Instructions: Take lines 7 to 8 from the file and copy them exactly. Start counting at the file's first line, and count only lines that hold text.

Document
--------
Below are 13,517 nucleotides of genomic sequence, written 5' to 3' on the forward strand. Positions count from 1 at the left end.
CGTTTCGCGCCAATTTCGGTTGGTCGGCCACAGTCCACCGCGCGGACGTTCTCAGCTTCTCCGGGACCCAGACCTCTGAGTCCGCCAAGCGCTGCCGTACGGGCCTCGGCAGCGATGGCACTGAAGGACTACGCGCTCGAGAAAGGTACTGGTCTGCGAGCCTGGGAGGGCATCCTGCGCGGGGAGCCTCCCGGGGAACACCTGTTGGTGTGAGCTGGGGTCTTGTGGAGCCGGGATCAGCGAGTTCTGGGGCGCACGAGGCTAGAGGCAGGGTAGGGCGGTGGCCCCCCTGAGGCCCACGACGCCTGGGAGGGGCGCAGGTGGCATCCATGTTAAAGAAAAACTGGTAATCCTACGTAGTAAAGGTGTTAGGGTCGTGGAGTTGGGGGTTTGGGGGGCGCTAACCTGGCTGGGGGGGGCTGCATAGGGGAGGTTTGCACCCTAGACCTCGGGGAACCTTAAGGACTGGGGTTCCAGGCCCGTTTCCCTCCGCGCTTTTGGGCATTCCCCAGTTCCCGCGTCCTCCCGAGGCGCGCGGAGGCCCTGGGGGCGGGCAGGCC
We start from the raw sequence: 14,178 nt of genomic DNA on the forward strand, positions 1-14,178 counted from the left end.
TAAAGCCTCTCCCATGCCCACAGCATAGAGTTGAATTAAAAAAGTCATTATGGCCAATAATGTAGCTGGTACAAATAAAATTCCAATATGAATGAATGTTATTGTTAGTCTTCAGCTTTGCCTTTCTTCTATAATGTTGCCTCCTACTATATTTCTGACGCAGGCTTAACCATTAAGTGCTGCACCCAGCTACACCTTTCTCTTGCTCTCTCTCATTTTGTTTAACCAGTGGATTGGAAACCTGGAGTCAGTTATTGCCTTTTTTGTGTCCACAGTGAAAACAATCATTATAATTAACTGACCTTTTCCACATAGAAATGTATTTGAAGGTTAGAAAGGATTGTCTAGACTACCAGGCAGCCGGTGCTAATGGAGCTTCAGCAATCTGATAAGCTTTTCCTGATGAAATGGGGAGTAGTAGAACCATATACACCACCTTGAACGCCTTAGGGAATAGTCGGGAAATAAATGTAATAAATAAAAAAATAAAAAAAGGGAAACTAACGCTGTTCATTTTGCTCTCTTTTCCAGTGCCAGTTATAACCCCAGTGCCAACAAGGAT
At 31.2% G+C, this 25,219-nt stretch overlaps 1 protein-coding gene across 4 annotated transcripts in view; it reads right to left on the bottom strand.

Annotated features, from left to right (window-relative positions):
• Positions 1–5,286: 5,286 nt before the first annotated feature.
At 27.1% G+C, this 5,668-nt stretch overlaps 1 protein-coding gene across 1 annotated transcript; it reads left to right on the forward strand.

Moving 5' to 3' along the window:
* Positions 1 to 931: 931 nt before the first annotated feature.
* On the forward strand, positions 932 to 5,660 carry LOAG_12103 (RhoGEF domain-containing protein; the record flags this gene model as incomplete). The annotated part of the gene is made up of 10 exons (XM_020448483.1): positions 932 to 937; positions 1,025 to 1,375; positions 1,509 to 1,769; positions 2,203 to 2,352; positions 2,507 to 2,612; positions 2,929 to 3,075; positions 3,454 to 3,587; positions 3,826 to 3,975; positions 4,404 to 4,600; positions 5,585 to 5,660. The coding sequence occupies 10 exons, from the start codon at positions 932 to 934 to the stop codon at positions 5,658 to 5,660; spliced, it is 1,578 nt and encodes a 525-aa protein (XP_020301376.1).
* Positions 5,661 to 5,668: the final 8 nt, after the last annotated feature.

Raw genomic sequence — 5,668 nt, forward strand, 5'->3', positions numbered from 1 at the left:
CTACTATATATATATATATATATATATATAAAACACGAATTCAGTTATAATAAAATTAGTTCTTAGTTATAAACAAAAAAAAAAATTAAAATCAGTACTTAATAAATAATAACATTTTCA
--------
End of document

• Positions 1–5,286: 5,286 nt before the first annotated feature.
At 27.1% G+C, this 5,668-nt stretch overlaps 1 protein-coding gene across 1 annotated transcript; it reads left to right on the forward strand.